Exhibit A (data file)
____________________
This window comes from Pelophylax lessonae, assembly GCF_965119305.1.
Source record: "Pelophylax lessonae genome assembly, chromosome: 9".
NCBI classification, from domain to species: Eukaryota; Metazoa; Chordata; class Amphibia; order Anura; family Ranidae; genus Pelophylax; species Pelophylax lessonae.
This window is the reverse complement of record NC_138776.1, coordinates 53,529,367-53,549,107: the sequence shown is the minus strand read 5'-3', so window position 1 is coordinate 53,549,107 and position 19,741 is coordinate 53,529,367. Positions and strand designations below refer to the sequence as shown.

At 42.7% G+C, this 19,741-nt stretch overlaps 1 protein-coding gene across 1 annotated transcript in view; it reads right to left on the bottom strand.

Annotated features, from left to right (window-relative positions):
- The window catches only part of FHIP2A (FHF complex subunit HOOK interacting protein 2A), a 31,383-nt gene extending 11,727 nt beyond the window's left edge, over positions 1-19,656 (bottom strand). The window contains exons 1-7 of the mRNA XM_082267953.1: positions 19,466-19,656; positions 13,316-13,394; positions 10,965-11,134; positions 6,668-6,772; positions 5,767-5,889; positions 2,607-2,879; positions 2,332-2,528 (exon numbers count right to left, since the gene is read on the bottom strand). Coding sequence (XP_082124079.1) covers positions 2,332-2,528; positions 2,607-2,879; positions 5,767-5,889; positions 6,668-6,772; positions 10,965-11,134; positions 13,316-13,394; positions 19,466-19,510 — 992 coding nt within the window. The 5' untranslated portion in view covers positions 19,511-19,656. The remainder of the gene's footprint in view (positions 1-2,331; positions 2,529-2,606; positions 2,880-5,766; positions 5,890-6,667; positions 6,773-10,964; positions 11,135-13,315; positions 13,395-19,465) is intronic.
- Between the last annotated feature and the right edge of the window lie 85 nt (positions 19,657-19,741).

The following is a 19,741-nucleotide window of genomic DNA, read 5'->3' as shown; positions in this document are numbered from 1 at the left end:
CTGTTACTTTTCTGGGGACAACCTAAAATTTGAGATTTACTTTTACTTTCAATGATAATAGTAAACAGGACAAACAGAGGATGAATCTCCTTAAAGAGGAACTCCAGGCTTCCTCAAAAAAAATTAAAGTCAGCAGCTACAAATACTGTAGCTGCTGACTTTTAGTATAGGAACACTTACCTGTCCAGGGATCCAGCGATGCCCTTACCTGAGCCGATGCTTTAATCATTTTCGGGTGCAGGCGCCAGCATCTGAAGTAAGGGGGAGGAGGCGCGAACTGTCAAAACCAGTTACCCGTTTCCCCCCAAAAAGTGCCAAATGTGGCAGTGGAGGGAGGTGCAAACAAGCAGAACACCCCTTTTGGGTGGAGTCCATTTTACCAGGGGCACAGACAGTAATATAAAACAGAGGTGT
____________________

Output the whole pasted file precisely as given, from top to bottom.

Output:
This window comes from Pelophylax lessonae, assembly GCF_965119305.1.
Source record: "Pelophylax lessonae genome assembly, chromosome: 9".
NCBI classification, from domain to species: Eukaryota; Metazoa; Chordata; class Amphibia; order Anura; family Ranidae; genus Pelophylax; species Pelophylax lessonae.
This window is the reverse complement of record NC_138776.1, coordinates 53,529,367-53,549,107: the sequence shown is the minus strand read 5'-3', so window position 1 is coordinate 53,549,107 and position 19,741 is coordinate 53,529,367. Positions and strand designations below refer to the sequence as shown.

At 42.7% G+C, this 19,741-nt stretch overlaps 1 protein-coding gene across 1 annotated transcript in view; it reads right to left on the bottom strand.

Annotated features, from left to right (window-relative positions):
- The window catches only part of FHIP2A (FHF complex subunit HOOK interacting protein 2A), a 31,383-nt gene extending 11,727 nt beyond the window's left edge, over positions 1-19,656 (bottom strand). The window contains exons 1-7 of the mRNA XM_082267953.1: positions 19,466-19,656; positions 13,316-13,394; positions 10,965-11,134; positions 6,668-6,772; positions 5,767-5,889; positions 2,607-2,879; positions 2,332-2,528 (exon numbers count right to left, since the gene is read on the bottom strand). Coding sequence (XP_082124079.1) covers positions 2,332-2,528; positions 2,607-2,879; positions 5,767-5,889; positions 6,668-6,772; positions 10,965-11,134; positions 13,316-13,394; positions 19,466-19,510 — 992 coding nt within the window. The 5' untranslated portion in view covers positions 19,511-19,656. The remainder of the gene's footprint in view (positions 1-2,331; positions 2,529-2,606; positions 2,880-5,766; positions 5,890-6,667; positions 6,773-10,964; positions 11,135-13,315; positions 13,395-19,465) is intronic.
- Between the last annotated feature and the right edge of the window lie 85 nt (positions 19,657-19,741).

The following is a 19,741-nucleotide window of genomic DNA, read 5'->3' as shown; positions in this document are numbered from 1 at the left end:
CTGTTACTTTTCTGGGGACAACCTAAAATTTGAGATTTACTTTTACTTTCAATGATAATAGTAAACAGGACAAACAGAGGATGAATCTCCTTAAAGAGGAACTCCAGGCTTCCTCAAAAAAAATTAAAGTCAGCAGCTACAAATACTGTAGCTGCTGACTTTTAGTATAGGAACACTTACCTGTCCAGGGATCCAGCGATGCCCTTACCTGAGCCGATGCTTTAATCATTTTCGGGTGCAGGCGCCAGCATCTGAAGTAAGGGGGAGGAGGCGCGAACTGTCAAAACCAGTTACCCGTTTCCCCCCAAAAAGTGCCAAATGTGGCAGTGGAGGGAGGTGCAAACAAGCAGAACACCCCTTTTGGGTGGAGTCCATTTTACCAGGGGCACAGACAGTAATATAAAACAGAGGTGT